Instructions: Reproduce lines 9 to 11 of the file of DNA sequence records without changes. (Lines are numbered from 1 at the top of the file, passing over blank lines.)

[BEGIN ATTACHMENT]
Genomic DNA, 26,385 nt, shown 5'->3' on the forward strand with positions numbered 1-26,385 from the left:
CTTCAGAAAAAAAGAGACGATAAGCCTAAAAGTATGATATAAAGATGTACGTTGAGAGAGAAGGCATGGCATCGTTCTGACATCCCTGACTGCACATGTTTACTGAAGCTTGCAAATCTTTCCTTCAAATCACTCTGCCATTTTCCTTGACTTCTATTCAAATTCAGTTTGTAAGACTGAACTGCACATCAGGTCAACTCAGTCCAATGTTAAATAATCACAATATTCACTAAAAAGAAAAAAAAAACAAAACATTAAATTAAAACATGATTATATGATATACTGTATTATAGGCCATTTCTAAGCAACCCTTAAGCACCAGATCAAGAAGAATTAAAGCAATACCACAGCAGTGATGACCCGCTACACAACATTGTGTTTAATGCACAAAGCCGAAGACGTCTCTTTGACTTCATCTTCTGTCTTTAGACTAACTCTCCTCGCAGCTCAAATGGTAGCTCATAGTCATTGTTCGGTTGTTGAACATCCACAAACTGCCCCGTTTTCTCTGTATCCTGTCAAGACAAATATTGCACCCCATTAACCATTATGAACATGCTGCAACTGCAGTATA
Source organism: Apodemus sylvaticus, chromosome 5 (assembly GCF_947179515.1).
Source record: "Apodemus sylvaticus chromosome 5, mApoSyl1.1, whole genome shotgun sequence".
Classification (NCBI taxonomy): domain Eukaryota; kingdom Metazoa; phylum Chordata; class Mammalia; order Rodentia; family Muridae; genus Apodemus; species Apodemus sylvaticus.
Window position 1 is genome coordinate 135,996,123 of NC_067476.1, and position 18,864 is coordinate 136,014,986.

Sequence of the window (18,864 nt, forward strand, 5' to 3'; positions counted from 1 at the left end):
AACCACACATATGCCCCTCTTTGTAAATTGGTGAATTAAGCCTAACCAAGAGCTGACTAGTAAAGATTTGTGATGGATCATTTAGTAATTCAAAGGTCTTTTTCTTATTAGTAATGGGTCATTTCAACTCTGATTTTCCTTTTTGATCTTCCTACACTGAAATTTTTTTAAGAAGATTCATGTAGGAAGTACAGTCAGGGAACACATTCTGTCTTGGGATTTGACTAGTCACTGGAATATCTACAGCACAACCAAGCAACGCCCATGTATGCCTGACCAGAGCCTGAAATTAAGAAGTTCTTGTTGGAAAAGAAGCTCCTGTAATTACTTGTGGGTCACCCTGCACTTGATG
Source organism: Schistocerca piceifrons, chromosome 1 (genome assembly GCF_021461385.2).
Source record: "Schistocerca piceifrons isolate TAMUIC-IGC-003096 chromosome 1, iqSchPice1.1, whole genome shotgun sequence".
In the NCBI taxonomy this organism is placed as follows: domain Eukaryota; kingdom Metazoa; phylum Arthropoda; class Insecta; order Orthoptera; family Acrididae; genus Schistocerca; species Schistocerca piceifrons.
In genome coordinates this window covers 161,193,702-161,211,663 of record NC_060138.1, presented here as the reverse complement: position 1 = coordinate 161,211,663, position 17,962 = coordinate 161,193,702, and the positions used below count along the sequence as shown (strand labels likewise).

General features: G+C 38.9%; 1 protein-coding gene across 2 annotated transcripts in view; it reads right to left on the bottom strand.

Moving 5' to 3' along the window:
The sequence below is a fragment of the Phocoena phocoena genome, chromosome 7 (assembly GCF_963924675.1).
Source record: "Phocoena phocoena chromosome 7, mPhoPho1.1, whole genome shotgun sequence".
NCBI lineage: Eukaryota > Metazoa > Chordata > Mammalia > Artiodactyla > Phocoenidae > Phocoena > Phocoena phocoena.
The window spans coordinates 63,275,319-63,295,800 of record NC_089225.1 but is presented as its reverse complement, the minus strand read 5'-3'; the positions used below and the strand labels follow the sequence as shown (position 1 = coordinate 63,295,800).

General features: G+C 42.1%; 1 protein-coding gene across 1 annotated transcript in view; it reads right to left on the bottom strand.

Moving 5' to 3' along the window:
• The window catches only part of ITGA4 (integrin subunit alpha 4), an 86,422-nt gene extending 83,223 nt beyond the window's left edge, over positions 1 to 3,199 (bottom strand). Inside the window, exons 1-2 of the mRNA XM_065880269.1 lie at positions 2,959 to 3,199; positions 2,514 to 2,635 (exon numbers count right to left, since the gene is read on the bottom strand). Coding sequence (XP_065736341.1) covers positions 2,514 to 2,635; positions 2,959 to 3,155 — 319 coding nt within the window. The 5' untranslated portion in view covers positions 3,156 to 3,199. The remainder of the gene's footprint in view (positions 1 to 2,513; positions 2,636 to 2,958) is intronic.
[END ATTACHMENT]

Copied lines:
Source organism: Schistocerca piceifrons, chromosome 1 (genome assembly GCF_021461385.2).
Source record: "Schistocerca piceifrons isolate TAMUIC-IGC-003096 chromosome 1, iqSchPice1.1, whole genome shotgun sequence".
In the NCBI taxonomy this organism is placed as follows: domain Eukaryota; kingdom Metazoa; phylum Arthropoda; class Insecta; order Orthoptera; family Acrididae; genus Schistocerca; species Schistocerca piceifrons.